Blaine County Sheriff officers also spent Saturday, warning cabin owners as far south as Easley that they should be ready to go if the fire heads up the steep, timber-covered slopes at Galena Summit.

All Forest Service roads in the Galena area are closed now, but the Prairie Creek and Baker Creek areas remain open for hikers, bikers and horsemen.

The highway is currently open but that can change at any minutes to protect firefighters should the smoke get too thick to see firetrucks driving on it or should the fire jump the highway. Those who have cabins in the Smiley Creek area or other nearby areas are asked to stay away because it could compromise the work firefighters are doing.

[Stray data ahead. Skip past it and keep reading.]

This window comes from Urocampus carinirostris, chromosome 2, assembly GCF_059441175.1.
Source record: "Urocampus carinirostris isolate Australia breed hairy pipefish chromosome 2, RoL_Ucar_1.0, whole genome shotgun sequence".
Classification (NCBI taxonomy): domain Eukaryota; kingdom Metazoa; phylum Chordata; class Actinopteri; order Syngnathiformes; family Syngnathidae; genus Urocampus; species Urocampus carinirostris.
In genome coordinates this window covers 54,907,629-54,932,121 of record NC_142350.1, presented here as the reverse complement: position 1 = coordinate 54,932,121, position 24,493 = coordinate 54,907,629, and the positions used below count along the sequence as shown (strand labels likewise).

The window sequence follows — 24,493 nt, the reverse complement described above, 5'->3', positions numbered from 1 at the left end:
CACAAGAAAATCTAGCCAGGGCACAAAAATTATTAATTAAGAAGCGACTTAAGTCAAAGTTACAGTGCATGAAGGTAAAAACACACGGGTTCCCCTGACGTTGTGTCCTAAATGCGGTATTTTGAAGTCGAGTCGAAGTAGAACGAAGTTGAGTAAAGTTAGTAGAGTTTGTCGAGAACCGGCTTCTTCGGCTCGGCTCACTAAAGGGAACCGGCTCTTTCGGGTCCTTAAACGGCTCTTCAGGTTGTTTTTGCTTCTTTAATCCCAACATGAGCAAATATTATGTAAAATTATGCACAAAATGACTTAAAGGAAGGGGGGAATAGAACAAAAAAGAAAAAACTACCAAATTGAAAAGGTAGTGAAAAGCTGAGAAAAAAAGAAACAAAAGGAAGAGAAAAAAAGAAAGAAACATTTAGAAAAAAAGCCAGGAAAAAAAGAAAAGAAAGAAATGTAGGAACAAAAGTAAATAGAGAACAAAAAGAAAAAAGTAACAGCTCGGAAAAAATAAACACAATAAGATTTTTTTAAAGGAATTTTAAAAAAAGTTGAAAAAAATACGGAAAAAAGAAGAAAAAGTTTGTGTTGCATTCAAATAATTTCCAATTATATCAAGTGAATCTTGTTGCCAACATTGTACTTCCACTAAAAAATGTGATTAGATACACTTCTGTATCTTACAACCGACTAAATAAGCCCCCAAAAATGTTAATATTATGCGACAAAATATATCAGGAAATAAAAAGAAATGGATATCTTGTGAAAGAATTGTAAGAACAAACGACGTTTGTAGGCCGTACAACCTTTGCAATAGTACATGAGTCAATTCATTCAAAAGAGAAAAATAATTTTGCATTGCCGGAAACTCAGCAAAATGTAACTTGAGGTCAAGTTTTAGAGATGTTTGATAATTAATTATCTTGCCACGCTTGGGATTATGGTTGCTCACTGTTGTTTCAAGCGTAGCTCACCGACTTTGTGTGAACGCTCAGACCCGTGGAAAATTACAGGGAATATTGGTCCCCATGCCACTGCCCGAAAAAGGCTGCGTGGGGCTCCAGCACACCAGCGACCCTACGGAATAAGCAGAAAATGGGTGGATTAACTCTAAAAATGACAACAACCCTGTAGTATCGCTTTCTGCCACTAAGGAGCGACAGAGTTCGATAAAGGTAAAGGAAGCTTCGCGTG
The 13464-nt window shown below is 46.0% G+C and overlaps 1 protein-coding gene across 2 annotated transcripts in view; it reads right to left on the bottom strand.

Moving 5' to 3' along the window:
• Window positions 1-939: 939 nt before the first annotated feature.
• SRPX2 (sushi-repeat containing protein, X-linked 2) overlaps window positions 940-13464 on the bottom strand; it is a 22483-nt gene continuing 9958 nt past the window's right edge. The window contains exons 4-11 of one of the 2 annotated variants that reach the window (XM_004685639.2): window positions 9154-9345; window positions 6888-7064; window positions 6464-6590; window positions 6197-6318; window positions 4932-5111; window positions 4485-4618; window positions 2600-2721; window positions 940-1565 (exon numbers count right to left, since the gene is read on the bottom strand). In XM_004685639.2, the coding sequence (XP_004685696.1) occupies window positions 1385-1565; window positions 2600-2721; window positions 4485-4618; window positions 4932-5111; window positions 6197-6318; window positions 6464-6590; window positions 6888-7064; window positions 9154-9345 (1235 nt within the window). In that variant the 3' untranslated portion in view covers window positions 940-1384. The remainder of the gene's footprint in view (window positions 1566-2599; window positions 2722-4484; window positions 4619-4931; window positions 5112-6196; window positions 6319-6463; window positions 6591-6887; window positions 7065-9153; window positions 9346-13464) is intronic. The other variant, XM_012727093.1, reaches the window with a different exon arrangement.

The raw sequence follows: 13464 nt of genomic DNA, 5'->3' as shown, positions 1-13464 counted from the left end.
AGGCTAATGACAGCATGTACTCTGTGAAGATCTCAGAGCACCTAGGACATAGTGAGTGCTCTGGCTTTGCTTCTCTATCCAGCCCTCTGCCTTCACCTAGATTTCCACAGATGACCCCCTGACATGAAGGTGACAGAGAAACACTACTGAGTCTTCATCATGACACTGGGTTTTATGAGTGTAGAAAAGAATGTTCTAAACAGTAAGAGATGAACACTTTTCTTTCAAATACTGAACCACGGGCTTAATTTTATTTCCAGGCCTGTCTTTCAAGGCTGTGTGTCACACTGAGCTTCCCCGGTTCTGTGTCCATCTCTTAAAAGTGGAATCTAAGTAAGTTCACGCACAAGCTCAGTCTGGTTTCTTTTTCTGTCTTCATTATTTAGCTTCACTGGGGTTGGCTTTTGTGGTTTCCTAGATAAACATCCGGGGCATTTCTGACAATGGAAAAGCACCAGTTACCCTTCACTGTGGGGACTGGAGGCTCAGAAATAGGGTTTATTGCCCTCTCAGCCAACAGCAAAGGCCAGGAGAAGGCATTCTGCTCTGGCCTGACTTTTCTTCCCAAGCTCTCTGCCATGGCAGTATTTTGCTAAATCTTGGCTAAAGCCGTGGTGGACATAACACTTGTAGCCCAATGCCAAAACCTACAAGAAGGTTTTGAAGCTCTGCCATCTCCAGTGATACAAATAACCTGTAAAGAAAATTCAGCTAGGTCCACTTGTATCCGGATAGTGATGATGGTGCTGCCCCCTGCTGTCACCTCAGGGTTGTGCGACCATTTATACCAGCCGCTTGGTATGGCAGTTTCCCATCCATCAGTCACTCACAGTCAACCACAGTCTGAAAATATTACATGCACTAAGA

“We’re asking a little more patience from those who have cabins in the area,” said Adell.

Filbert announced that Stage 1 fire restrictions go into effect today—Sunday, Sept. 11—for the Sawtooth National Forest in Blaine, Camas and portions of Custer, Elmore and Boise counties. That means no campfires except for those in designated campgrounds with metal fire rings.

The decision to implement such restrictions is the subject of review from about mid-summer on, she said, and is based on fuel moisture. Campfires are allowed in campgrounds where campground hosts can make sure someone doesn’t abandon a still-burning fire.

An investigation is being done on the 50-by-50-foot Cherry Creek Fire that was found Friday near the Pioneer Cemetery near Galena Lodge. It is believed to be human caused.

 Firefighters see favorable conditions moving forward including lighter winds, lower temperatures and rain that could begin as early as Monday night.

With a challenging week of weather behind her, Filbert is looking forward to that.

“Any moisture would be welcome,” she said.